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Carol Sartorius, PhD
Associate Professor, Department of Pathology,
University of Colorado Anschutz Medical Campus
Goal: To discover ways to improve treatment response in patients with estrogen receptor (ER)-positive breast cancer.
Impact: Drs. Sartorius’ and Horwitz’s work is focused on a rare population of cells found in ER-positive breast tumors called luminal breast cancer stem cells that may play a role in some recurrences of cancer. Targeting these cells could improve patients’ response to endocrine therapy and prevent recurrence.
What’s next: The team will continue to conduct laboratory tests of luminal breast cancer cells in order to identify ways they can be targeted for therapy.
While there are several effective therapies available for estrogen receptor (ER)-positive breast cancer, one-quarter of patients will experience a recurrence of their disease. New drugs are now used in combination with endocrine therapy (such as tamoxifen or aromatase inhibitors) to treat patients with recurrent breast cancer. These prolong survival, but do not save lives. Drs. Sartorius and Horwitz are studying ER-negative cells—which often co-exist with the ER-positive cells – which they believe may be the cells driving recurrence in ER-positive breast cancer.
Full Research Summary
Research area: Identifying the underlying causes of drug resistance and breast cancer recurrence and strategies to improve outcomes.
Impact: Breast cancers that are driven by estrogen – called estrogen receptor (ER) –positive breast cancers, have the best 5-year prognosis of any breast cancer. In spite of effective therapies to treat ER-positive breast cancer, one-quarter to one-third of patients will experience a breast cancer recurrence. The goal of Drs. Sartorius’ and Horwitz’s BCRF research is to identify and test vulnerabilities in a common but understudied group of cells in ER-positive tumors that may be responsible for drug resistance and recurrence. By understanding what makes these cells “tick”, they hope to identify strategies to turn them off and prevent recurrence.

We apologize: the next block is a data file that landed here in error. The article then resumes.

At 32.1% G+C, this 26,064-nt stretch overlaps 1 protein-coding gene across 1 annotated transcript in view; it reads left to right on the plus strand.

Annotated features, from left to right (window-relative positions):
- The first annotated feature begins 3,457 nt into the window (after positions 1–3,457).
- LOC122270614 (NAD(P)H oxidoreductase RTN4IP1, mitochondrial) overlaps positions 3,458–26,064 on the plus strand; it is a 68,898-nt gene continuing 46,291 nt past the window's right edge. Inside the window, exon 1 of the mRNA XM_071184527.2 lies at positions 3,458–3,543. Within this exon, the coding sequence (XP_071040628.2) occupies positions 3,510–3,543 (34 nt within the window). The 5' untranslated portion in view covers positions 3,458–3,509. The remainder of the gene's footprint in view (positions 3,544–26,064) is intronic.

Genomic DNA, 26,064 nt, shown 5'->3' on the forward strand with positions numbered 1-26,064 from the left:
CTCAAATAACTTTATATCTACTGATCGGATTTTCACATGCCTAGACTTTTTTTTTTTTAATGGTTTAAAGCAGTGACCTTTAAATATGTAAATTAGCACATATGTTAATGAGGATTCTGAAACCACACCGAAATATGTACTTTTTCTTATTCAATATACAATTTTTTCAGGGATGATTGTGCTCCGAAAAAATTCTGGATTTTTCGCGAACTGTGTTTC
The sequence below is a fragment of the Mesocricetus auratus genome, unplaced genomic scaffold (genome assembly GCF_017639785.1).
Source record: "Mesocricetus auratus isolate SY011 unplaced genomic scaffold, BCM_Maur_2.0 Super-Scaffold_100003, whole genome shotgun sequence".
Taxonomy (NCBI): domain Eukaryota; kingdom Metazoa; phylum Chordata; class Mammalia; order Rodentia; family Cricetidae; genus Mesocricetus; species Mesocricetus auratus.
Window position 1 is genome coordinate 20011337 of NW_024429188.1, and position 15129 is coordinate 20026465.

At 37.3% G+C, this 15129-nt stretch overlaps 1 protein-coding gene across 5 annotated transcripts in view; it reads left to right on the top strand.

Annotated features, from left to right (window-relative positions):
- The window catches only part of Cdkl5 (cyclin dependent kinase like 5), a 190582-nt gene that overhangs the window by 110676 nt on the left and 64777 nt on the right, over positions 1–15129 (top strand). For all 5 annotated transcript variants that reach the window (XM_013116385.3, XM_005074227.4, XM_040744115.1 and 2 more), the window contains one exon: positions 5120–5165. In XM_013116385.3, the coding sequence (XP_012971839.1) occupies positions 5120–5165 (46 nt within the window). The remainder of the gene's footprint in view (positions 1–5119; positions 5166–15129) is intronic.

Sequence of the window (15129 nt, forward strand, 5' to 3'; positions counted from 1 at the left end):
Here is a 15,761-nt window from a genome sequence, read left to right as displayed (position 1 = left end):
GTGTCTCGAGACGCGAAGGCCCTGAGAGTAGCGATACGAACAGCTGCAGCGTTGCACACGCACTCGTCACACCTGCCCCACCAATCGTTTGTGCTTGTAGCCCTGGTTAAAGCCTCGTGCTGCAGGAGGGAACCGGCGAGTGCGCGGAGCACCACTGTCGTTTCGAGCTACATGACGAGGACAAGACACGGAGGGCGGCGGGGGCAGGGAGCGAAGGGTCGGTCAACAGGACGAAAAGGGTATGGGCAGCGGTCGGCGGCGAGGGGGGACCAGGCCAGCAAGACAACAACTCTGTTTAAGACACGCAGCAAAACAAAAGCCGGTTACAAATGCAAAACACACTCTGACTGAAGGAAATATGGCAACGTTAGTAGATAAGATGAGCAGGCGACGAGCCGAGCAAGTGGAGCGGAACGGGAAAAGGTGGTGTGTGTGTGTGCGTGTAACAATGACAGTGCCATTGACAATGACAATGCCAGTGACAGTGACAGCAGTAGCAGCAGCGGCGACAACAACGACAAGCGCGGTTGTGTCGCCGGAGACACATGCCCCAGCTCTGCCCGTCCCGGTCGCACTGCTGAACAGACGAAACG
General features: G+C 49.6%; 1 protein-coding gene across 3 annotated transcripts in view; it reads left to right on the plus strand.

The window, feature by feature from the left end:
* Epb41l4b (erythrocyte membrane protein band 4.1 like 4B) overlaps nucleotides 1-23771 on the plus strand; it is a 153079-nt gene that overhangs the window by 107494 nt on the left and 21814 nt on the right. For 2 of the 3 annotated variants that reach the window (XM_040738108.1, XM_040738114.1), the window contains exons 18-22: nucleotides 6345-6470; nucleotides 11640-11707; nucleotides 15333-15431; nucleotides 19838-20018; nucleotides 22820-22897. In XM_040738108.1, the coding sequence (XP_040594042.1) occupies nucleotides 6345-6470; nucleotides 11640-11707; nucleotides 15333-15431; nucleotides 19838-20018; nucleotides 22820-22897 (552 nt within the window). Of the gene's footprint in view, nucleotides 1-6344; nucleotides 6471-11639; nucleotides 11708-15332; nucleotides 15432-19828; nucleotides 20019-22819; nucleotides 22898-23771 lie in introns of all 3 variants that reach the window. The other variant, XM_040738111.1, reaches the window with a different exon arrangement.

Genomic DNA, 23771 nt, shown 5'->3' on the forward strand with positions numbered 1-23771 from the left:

Current research: Drs. Sartorius and Horwitz are studying the role of ER-negative breast cancer stem cells in drug resistance and recurrence of ER-positive breast cancers
What they’ve learned so far: The research team identified a small group of ER-negative cells that co-exist with ER-positive cells in breast cancer. These cells are resistant to anti-hormone (endocrine) therapies and have stem cell-like qualities that make them resistant to other drugs used in combination with endocrine therapies in patients with advanced breast cancer.
What’s next: They will build on recent findings to target vulnerabilities in these ER-negative cells with the goal of developing unconventional strategies to improve response to endocrine therapy by targeting these cancer stem cells.
Dr. Sartorius earned her bachelor’s degree from the University of Michigan and PhD from the University of Colorado Health Sciences Center, both in Molecular Biology. She did her postdoctoral work at the University of Colorado Boulder and is currently an Associate Professor at the University of Colorado Anschutz Medical Campus (UC-AMC).
Dr. Sartorius’s research studies the biology, progression, and endocrine resistance of hormone receptor positive breast cancer. Her laboratory seeks to understand the molecular basis of transcriptional regulation by progesterone receptors (PR) and how this impacts estrogen receptors (ER) and tumor cell phenotype. Current research topics include hormone regulation of cancer stem cells and tumor heterogeneity, hormone regulation of metastasis, hormone control of translation and protein synthesis, and how host obesity and metabolic syndrome specifically affect ER+ breast cancer and endocrine resistance. Dr. Sartorius’s team also specializes in developing hormone-dependent breast cancer models. She is the co-founder and co-director (with Dr. Peter Kabos) of the breast cancer patient-derived xenograft (PDX) bank at UC-AMC. Their collection emphasizes ER+PR+ tumors. These tumor models are being characterized by genomic and proteomic techniques to discover novel hormone receptor interactions that can be leveraged for treatment. The goal is to improve hormone-directed therapies for breast cancer.
She is an active member of the Cancer Biology Training Program at UC-AMC with an interest in training the next generation of scientists in the field of hormones and cancer. Her laboratory trains predoctoral students, and postdoctoral and clinical fellows.